A little birdy


Prize winning member X2
The dammed cat has caught a little chick . Its survived and i have it in a make shift nest .
what now ?


Legendary Member
Don't vets take in wildlife and pass it on to sanctuaries?

That's what I did with a hedgehog I found in daylight in the middle of our road.


If 6 Was 9
The dammed cat has caught a little chick . Its survived and i have it in a make shift nest .
what now ?
It almost certainly won't survive. Shock normally causes them major problems.
If my JR ever catches anything like that, I just let nature take its course. She had three mice and a pigeon last week.

twentysix by twentyfive

Clinging on tightly
Over the Hill
[QUOTE 4874137, member: 9609"]buy a bell for cats neck[/QUOTE]
Our cats loose their collars and bells faster than we can replace them :sad:
Bells are useless anyways - a cat can move stealthily enough so that the bell won't make a noise.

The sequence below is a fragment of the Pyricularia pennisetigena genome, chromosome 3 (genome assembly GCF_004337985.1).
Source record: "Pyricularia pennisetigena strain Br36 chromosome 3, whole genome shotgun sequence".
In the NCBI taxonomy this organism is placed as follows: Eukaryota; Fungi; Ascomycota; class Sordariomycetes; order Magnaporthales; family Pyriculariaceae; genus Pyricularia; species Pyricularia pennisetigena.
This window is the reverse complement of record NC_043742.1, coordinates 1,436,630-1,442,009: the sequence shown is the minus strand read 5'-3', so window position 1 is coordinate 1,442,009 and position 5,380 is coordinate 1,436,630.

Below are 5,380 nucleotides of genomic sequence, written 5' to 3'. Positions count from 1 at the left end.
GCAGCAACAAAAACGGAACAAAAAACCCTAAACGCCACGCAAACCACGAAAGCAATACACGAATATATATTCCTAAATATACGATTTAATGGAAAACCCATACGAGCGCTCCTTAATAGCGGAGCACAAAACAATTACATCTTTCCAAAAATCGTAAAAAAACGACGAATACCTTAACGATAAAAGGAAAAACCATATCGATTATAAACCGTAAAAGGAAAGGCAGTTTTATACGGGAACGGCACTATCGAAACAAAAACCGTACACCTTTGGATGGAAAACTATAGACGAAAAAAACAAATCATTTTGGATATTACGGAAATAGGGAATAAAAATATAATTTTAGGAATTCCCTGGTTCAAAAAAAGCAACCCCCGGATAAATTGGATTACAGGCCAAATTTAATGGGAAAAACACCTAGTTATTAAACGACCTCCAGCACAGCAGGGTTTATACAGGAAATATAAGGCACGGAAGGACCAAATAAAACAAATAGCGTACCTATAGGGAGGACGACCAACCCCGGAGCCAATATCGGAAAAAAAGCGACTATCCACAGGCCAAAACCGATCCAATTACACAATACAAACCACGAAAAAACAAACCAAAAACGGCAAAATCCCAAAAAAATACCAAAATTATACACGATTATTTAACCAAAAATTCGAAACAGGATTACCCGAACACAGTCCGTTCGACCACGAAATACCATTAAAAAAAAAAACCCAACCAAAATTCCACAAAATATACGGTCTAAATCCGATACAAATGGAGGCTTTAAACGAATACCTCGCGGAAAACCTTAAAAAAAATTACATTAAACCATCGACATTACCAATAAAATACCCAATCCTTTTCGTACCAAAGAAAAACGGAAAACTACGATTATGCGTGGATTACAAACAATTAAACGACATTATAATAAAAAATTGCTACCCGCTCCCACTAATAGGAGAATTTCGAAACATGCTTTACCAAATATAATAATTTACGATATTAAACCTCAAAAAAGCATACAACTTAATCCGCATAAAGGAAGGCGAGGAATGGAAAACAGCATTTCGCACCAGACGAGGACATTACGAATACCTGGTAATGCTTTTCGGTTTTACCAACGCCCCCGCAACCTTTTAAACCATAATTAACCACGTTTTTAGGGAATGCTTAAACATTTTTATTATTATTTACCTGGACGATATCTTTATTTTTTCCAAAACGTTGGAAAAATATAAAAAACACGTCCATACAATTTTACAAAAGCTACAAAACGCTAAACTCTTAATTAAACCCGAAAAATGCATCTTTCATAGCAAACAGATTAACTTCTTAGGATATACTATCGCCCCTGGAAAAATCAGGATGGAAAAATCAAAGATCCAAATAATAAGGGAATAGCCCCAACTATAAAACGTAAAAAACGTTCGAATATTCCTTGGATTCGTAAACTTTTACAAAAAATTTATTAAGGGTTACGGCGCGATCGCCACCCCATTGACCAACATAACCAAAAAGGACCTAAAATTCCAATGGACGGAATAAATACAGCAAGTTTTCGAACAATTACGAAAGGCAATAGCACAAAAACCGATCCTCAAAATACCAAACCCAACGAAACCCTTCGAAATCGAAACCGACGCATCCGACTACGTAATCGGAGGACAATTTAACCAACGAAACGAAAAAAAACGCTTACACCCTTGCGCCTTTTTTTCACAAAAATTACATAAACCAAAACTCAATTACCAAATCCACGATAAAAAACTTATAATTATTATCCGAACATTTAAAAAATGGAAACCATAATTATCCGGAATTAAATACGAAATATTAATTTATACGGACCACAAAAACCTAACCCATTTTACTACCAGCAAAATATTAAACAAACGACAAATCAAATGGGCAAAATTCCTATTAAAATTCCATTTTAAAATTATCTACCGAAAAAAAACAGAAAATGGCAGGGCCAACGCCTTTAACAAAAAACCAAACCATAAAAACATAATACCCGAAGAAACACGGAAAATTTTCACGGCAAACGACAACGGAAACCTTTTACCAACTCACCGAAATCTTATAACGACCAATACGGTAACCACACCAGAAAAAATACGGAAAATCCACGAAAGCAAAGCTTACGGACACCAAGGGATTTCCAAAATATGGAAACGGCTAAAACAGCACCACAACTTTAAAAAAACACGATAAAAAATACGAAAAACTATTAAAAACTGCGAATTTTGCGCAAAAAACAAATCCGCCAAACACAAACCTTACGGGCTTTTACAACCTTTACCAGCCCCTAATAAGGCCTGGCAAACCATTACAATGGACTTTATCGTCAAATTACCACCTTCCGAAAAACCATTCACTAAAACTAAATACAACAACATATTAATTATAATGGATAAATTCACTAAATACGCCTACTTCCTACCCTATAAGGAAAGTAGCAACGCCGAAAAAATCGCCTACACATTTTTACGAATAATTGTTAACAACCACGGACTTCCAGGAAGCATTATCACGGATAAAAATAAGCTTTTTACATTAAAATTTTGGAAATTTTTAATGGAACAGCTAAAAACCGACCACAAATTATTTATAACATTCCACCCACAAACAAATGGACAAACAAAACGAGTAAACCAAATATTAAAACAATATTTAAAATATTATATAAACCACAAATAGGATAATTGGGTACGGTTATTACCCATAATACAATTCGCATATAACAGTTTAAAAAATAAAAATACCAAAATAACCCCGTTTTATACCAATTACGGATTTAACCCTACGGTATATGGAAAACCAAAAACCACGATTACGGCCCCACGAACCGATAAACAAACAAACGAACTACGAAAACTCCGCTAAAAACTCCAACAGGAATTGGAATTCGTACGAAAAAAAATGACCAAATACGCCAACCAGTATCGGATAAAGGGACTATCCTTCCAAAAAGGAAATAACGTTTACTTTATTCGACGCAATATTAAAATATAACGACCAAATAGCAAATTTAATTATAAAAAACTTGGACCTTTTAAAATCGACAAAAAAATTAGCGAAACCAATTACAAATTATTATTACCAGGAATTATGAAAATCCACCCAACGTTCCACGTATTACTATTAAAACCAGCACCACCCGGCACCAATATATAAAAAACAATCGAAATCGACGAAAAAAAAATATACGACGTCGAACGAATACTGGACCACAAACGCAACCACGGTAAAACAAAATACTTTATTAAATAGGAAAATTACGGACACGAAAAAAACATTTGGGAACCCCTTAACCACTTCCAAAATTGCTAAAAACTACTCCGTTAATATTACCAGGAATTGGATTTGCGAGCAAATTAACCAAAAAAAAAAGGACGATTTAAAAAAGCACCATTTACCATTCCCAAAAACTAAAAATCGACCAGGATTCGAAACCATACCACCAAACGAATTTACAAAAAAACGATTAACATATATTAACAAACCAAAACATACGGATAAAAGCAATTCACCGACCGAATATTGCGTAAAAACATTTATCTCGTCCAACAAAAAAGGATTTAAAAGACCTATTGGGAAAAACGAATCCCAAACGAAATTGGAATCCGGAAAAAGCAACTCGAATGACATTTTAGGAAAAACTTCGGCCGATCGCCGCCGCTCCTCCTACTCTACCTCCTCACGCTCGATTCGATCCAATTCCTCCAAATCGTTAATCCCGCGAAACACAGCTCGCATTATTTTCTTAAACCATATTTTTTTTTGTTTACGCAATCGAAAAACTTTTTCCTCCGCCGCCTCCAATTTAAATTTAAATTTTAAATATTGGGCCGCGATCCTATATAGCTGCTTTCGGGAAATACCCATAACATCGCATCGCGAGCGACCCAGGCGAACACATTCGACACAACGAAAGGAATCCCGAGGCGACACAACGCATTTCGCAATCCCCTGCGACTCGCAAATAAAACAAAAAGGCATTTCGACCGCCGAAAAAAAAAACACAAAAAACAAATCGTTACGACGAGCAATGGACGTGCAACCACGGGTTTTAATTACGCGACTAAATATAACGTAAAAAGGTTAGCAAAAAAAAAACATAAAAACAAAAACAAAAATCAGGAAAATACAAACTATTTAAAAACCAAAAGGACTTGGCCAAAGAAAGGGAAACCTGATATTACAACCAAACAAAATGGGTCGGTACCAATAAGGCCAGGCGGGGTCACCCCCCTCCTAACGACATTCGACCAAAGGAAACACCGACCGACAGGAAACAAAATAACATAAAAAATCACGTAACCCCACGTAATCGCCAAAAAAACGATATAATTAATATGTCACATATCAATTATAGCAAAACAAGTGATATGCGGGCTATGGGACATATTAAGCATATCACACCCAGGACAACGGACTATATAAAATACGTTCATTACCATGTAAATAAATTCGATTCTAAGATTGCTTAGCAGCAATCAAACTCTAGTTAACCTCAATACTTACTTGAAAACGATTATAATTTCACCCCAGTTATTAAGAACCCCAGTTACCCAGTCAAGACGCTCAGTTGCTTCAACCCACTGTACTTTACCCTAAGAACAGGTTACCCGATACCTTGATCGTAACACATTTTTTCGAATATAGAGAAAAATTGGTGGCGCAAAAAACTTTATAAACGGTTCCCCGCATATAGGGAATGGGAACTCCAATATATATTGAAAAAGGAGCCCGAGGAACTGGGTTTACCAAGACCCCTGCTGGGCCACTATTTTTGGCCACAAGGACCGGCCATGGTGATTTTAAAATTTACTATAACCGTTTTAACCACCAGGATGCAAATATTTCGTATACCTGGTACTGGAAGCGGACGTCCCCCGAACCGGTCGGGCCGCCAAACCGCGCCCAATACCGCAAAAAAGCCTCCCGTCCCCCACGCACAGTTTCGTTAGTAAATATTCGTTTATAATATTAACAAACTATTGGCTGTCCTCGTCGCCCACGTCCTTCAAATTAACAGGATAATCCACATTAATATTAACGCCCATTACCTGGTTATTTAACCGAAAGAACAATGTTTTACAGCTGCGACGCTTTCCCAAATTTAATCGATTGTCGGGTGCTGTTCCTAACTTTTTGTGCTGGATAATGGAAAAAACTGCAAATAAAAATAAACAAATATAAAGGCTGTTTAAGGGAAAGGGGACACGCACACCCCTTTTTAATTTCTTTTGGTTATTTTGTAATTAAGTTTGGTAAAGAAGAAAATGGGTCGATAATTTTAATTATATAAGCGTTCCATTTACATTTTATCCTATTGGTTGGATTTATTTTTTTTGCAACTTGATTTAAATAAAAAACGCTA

I just let my cats be cats. In the last couple of weeks or so, I have been gifted with two pheasants and five rabbits along with the usual assortment of mice, voles and shrews. Poppy doesn't eat what she catches, but Lexi is rather partial to snacks-on-legs.


275 million animals killed per year by cats in the UK, according to the RSPB, including 55 million birds. They are far and away the biggest carnivore in the country in terms of numbers killed.


Norven Mankey
[QUOTE 4875482, member: 9609"]And some wonder why wildlife is in such massive decline. Cats are far from the only problem but they do put a completely unnecessary pressure on wildlife[/QUOTE]

I read somewhere that cats exists at a population density about 7x greater than would naturally occur in the wild. So, as you say, they put huge pressure on wildlife

It's disappointing when cat owners refuse to put a bell on their cat. At a practical level, it's the only thing an owner can do to help reduce its impact on wildlife other than keep the cat indoors
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